Why might Herod have made any connection at all between Jesus and John? May I suggest it’s based upon the subject matter in His preaching? Jesus came preaching, “repent for the kingdom of Heaven is at hand” (Matt. 4:17), as did John (Matt. 3:2). Jesus didn’t compromise with those in error when preaching (Mk. 7:5-16), and neither did John (Mk. 6:18). Even in death, we see that just as the disciples laid John’s corpse in a tomb (Mk. 6:29), so did the disciples of Christ do this for His corpse (Matt. 27:57-60). Of course, the difference is that in three days, Jesus resurrected while John’s body remained in the grave (I Cor. 15:1-8).
Later, there were people who took note of the fact that the apostles had been with Jesus (Acts 4:13). Why did they say this? For many of the same reasons, Herod saw a similarity in the teaching of John and Christ. In light of these facts, I have a simple question to ask.
Who do people think of when they see you? Do your actions and words remind people of Christ or someone else? Christ left you an example that you might follow in His steps (I Pet. 2:21). Are you following Him? If not, why not? When people see you, do they see Christ in you (Gal. 2:20; Matt. 5:16)? If not, who do they see and why? Herod saw a connection between John and Jesus. Does the world see a connection between you and Christ?
- Jarrod M. Jacobs
The words of Christ to His apostles before they started across Galilee (Mk. 4:35) didn’t hit me in my younger days like they do today. Experience has taught me a few things, as well as deeper Bible studies! Those words mean something because the word of God is powerful (Heb. 4:12). It’s these words in Mark 4:35 that bring meaning to the words in Mark 4:40. You see, it wasn’t merely the fact that Jesus was getting after the apostles for their lack of faith in a general sense. Jesus was chastising them for not believing the words He’d spoken before they’d ever left shore! We know that “faith cometh by hearing” (Rom. 10:17). The apostles had heard the words of Christ but hadn’t believed Him! This is why He said they had no faith.
Please understand, “Let us pass over to the other side” was just as powerful a statement as any other Christ uttered. Why do I say this? It is because Christ’s words have power. The power that can call the world into existence (Gen. 1-2) told the apostles, “Let’s go!” Regardless of the outward circumstances (Mk. 4:37), if Jesus says this boat is going to the other side, then it’s going! There is no storm, wave, wind, famine, fire, or flood that’ll stop it from happening! Did those in the “other little ships” hear those words from the mouth of Christ (Mk. 4:36)? The text doesn’t say, but either way, following Christ meant safe passage to the other side (Mk. 5:1)!
My question is a simple one: “Do you believe the words Christ has spoken or are you like the apostles on this day?” For example, Jesus has said:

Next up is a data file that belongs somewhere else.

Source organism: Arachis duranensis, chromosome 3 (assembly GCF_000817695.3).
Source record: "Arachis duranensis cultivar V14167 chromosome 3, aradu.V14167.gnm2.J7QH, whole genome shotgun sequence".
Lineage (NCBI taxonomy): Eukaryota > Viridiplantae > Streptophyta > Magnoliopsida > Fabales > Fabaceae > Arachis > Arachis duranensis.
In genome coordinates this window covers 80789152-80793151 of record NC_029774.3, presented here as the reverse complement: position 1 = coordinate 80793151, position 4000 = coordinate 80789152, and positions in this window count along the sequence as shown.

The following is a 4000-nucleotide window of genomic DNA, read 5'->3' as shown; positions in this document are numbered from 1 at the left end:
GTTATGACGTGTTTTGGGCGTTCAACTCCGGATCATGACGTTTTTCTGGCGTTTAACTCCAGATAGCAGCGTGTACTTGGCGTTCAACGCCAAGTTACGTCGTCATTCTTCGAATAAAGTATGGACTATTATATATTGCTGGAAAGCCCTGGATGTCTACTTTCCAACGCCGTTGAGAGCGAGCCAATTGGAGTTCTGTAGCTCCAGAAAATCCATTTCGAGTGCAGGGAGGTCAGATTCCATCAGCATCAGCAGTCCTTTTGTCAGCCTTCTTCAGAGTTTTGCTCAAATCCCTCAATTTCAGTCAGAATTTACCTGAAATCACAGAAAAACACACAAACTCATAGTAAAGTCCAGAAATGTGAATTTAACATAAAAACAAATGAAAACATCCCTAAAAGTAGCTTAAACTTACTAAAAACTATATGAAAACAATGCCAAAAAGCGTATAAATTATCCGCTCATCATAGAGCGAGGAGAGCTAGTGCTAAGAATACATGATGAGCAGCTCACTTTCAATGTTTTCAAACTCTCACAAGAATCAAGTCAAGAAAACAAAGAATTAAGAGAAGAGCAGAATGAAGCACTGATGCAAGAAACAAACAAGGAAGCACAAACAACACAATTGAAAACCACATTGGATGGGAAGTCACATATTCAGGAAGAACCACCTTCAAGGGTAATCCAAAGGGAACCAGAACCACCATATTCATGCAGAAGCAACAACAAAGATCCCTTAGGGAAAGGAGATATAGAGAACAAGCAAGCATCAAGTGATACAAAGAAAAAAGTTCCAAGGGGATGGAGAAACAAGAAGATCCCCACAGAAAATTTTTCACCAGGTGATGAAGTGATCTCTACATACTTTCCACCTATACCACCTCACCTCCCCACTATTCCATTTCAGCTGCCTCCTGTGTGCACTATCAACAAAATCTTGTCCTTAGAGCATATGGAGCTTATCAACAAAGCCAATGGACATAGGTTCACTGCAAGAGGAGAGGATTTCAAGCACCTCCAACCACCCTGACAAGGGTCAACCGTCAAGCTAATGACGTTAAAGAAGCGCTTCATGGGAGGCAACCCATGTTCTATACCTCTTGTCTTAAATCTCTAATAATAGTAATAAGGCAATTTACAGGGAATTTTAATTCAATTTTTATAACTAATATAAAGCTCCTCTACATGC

- “He that believeth and is baptized shall be saved” (Mk. 16:16). How do you respond to these words? Do you accept or reject them?
- “Whosoever shall put away his wife, except it be for fornication, and shall marry another, committeth adultery: and whoso marrieth her which is put away doth commit adultery” (Matt. 19:9). How do you respond? Have you found two, three, or many other exceptions to God’s rule of one man and one woman for life (Matt. 19:4-6)?
- “Therefore all things whatsoever ye would that men should do to you, do ye even so to them: for this is the law and the prophets” (Matt. 7:12). How do you respond? Are you too busy getting vengeance against others to listen to the Lord’s words here? Have you convinced yourself that this way wouldn’t work “in the real world”?
Of course, He had many more things to say that demand our attention, faith, and obedience. Yet, these examples above make a crucial point. Christ’s word is just as powerful and just as authoritative as it ever was (Col. 3:17)! Do we believe this? If we say we believe, then why do we fight against His words?
Let’s remember that the One who cast demons out with a word is the same One who said “Let’s go to the other side.” The One who healed people of their physical illnesses is the same One who wants to save you from spiritual illness and has made salvation possible through the instructions in the gospel (Rom. 1:16)!
These apostles faced a hard situation on the sea of Galilee. Yet, they needed to trust in the Lord, who said they were going to the other side. Have you read Psalm 23:4 lately? Might there be some applications of this verse to the events in Mark 4:35-41? Now let’s get personal -- might there be some applications of Psalm 23:4 to your life? Do we say the “right thing” but not live it? The Lord has promised His church (Acts 2:47) that we’ll be in Heaven one day if we remain faithful (Rom. 2:7; Rev. 2:10; I Cor. 15:58). Will we trust these words and be patient in this world, enduring our problems (Mk. 13:13; Heb. 3:14)? Or will we be like the apostles in Mark 4 and falter for a lack of faith?
Just as it was 2000 years ago, and as it has been since Genesis 3, so also it is today, the choice is ours! What will we choose? Hebrews 10:39 says, “But we are not of them who draw back unto perdition; but of them that believe to the saving of the soul.” May this be our cry today! Christ has told us to “go,” so let’s go!
- Jarrod M. Jacobs